Christopher Morris began his career as a documentary conflict photographer working almost exclusively for TIME Magazine more than 25 years ago. Since then, he has been credited with redefining political coverage in America during his years covering the White House (from 2000 until 2009), and has expanded his portfolio to include work from the world of fashion.
In 2013 while photographing under-recognized living leaders of the Civil Rights movement, SHEILA PREE BRIGHT made a connection between young social activists taking a stand against the same struggles their parents and grandparent endured during the 1960’s. Her project 1960Now reflects on the similarities between then and now.
Doug DuBois’ project, My Last Day At Seventeen captures the bravado and adventure of childhood with an eye towards its fragility and inevitable loss. Made over a five year period in the town of Cobh, County Cork in Ireland, the photographs are faithful depictions of adolescent experience, during the a time of economic uncertainty and the anxious countenance of Irish youth.
Joe Riis' decade long project Yellowstone Migrations took him from being a field biologist to a wildlife photojournalist, during which he documented in photographs for the first time the long distance migrations of the hooved animals in the Yellowstone region. His work is currently featured in the May 2016 edition of National Geographic Magazine.
Graciela Iturbide. One of the premier artists of Latin America, Graciela Iturbide makes a rare public appearance at LOOK3. Join us for this special evening in her native Spanish language (translation to English provided.) Book signing to follow
Mary F. Calvert is an independent photojournalist committed to using photography to affect meaningful social change and is known for producing work on under-reported and neglected gender based, human rights issues. She believes that journalists have a duty to shine a light into the deepest recesses of the human experience and provide a mirror for society to examine itself.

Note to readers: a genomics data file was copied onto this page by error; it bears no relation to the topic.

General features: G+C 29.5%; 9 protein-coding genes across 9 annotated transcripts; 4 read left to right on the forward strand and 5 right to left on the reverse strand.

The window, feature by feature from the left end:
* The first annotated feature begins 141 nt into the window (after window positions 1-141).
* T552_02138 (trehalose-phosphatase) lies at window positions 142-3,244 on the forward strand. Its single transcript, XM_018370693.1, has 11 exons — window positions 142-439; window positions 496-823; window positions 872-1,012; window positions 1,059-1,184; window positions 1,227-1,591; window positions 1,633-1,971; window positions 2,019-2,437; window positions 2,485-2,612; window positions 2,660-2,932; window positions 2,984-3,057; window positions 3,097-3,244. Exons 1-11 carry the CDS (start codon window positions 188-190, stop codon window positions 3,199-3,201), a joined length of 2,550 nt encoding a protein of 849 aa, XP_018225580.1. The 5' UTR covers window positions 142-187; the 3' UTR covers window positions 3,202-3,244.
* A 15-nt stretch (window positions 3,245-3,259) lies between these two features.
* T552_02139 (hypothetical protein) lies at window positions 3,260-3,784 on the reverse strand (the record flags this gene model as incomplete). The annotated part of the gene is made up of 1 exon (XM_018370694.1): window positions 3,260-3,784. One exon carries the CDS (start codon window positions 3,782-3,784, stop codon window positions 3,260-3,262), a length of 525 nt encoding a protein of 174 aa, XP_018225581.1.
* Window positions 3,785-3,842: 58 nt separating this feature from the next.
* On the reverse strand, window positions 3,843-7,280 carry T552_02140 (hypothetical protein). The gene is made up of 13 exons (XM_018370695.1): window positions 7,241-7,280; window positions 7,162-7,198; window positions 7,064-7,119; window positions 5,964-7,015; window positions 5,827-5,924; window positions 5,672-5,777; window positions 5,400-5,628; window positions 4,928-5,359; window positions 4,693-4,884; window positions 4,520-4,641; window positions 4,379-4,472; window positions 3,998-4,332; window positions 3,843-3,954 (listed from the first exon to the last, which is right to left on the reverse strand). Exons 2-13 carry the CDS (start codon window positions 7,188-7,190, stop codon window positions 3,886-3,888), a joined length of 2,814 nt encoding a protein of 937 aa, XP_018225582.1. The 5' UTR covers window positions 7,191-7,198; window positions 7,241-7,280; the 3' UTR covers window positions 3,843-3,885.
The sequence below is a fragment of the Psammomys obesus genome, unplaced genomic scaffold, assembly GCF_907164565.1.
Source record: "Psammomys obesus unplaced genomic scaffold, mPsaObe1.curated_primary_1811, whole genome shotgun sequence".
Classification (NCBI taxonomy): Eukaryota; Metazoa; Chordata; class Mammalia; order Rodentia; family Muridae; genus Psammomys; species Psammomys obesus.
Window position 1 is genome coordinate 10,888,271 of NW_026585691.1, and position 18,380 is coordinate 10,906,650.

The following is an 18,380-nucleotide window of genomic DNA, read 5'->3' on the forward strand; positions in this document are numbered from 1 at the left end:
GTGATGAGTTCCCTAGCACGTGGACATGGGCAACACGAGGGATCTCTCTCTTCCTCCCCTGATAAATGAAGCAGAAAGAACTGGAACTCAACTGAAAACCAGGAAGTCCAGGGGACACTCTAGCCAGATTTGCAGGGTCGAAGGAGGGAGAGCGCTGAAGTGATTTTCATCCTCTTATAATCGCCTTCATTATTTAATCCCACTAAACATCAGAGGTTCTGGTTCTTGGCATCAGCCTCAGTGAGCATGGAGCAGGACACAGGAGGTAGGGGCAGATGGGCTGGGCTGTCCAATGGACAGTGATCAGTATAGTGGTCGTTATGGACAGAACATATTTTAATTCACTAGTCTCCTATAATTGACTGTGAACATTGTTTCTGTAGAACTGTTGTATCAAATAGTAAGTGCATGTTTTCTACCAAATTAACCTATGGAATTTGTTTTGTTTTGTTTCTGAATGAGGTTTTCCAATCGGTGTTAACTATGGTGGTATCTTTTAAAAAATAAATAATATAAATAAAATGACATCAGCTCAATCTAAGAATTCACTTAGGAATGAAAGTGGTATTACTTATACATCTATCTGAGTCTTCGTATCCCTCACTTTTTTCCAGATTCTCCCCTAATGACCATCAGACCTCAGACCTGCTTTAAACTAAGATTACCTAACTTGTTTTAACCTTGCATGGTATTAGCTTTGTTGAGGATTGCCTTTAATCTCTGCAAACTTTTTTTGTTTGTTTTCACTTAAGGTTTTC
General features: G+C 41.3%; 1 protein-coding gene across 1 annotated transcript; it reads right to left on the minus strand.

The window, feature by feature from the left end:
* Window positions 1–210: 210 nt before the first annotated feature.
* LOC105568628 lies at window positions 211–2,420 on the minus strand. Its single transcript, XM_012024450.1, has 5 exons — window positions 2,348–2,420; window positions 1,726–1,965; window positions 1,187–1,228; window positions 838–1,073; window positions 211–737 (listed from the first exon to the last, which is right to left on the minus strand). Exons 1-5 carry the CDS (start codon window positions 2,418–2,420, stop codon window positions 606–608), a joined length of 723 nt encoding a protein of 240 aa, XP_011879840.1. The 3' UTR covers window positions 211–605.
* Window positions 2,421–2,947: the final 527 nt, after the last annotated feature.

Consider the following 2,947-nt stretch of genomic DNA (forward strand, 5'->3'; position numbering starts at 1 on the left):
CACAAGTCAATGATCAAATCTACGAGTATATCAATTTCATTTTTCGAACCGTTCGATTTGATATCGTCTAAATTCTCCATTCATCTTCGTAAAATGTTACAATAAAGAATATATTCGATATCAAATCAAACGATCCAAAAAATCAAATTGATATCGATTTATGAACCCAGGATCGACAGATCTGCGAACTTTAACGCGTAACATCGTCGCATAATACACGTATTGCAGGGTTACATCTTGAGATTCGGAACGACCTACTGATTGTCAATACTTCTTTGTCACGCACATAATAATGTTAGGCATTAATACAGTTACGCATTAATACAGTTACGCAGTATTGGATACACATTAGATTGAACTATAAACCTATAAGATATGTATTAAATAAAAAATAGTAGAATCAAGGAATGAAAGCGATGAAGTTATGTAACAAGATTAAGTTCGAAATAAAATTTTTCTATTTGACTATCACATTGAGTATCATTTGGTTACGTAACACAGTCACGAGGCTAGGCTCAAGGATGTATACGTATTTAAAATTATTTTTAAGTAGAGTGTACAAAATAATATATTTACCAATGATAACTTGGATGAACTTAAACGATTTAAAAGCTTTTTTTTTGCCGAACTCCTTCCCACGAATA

Photo © Joseph M. Eddings Jr.
Olivia Bee established her career through sharing her photographs of youth culture on social media. Bee’s work is largely focused on her own life and that of her friends. Her first monograph, Olivia Bee: Kids in Love will be published by Aperture this spring. At age 22 she is the youngest artist to be on the LOOK3 stage.
Photo © Lou Bedlam
Radcliffe “Ruddy” Roye uses his camera as a tool that allows him to document the world around him as he sees it. The images he produces speak to the human condition, addressing the myriad instances of suffering and injustice that he is witness to that are often overlooked.
The images in Binh Danh’s project, Reflections in the National Parks are created as full-plate daguerrotypes, celebrating the Centennial of the Parks while honoring the history of medium of photography and the giants in our field whose images of the natural world helped establish public lands for all to enjoy.
Portrait © Neil Babra
National Geographic photographer Frans Lanting has a gift for connecting us with the lives of animals and showing us the world through their eyes. Lanting’s mission is to use photography to help create leverage for conservation efforts ranging from local initiatives to global campaigns.
See Frans Lanting’s stunning natural history photographs hanging from the TREES on Charlottesville’s Historic Downtown Mall and then hear him talk about his life and work.